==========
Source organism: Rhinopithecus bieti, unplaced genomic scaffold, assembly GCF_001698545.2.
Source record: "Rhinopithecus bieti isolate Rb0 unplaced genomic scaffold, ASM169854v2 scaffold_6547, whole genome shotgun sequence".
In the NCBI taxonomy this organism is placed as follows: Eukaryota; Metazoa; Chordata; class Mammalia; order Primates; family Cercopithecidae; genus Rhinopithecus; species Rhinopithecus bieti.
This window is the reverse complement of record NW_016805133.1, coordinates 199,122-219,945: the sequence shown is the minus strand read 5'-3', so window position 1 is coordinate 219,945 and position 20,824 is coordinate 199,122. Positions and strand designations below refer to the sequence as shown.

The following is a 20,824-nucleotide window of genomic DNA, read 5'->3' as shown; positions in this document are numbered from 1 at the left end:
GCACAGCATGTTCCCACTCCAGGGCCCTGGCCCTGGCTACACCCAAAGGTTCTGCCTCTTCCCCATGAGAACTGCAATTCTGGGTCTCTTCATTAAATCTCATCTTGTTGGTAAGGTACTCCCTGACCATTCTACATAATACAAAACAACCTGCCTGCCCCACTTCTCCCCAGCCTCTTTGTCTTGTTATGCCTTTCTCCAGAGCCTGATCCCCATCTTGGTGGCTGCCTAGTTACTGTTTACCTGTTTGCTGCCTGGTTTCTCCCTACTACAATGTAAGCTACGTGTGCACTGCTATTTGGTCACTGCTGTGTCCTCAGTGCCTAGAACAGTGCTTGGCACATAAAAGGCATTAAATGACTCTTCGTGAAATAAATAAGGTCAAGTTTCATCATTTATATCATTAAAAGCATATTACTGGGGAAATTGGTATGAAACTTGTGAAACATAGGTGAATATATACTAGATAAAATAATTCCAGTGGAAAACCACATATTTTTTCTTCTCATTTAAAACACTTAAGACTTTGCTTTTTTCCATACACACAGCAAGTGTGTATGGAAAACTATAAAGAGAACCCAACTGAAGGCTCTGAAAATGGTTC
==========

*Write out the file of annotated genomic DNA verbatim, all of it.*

Source organism: Rhinopithecus bieti, unplaced genomic scaffold, assembly GCF_001698545.2.
Source record: "Rhinopithecus bieti isolate Rb0 unplaced genomic scaffold, ASM169854v2 scaffold_6547, whole genome shotgun sequence".
In the NCBI taxonomy this organism is placed as follows: Eukaryota; Metazoa; Chordata; class Mammalia; order Primates; family Cercopithecidae; genus Rhinopithecus; species Rhinopithecus bieti.
This window is the reverse complement of record NW_016805133.1, coordinates 199,122-219,945: the sequence shown is the minus strand read 5'-3', so window position 1 is coordinate 219,945 and position 20,824 is coordinate 199,122. Positions and strand designations below refer to the sequence as shown.

The following is a 20,824-nucleotide window of genomic DNA, read 5'->3' as shown; positions in this document are numbered from 1 at the left end:
GCACAGCATGTTCCCACTCCAGGGCCCTGGCCCTGGCTACACCCAAAGGTTCTGCCTCTTCCCCATGAGAACTGCAATTCTGGGTCTCTTCATTAAATCTCATCTTGTTGGTAAGGTACTCCCTGACCATTCTACATAATACAAAACAACCTGCCTGCCCCACTTCTCCCCAGCCTCTTTGTCTTGTTATGCCTTTCTCCAGAGCCTGATCCCCATCTTGGTGGCTGCCTAGTTACTGTTTACCTGTTTGCTGCCTGGTTTCTCCCTACTACAATGTAAGCTACGTGTGCACTGCTATTTGGTCACTGCTGTGTCCTCAGTGCCTAGAACAGTGCTTGGCACATAAAAGGCATTAAATGACTCTTCGTGAAATAAATAAGGTCAAGTTTCATCATTTATATCATTAAAAGCATATTACTGGGGAAATTGGTATGAAACTTGTGAAACATAGGTGAATATATACTAGATAAAATAATTCCAGTGGAAAACCACATATTTTTTCTTCTCATTTAAAACACTTAAGACTTTGCTTTTTTCCATACACACAGCAAGTGTGTATGGAAAACTATAAAGAGAACCCAACTGAAGGCTCTGAAAATGGTTC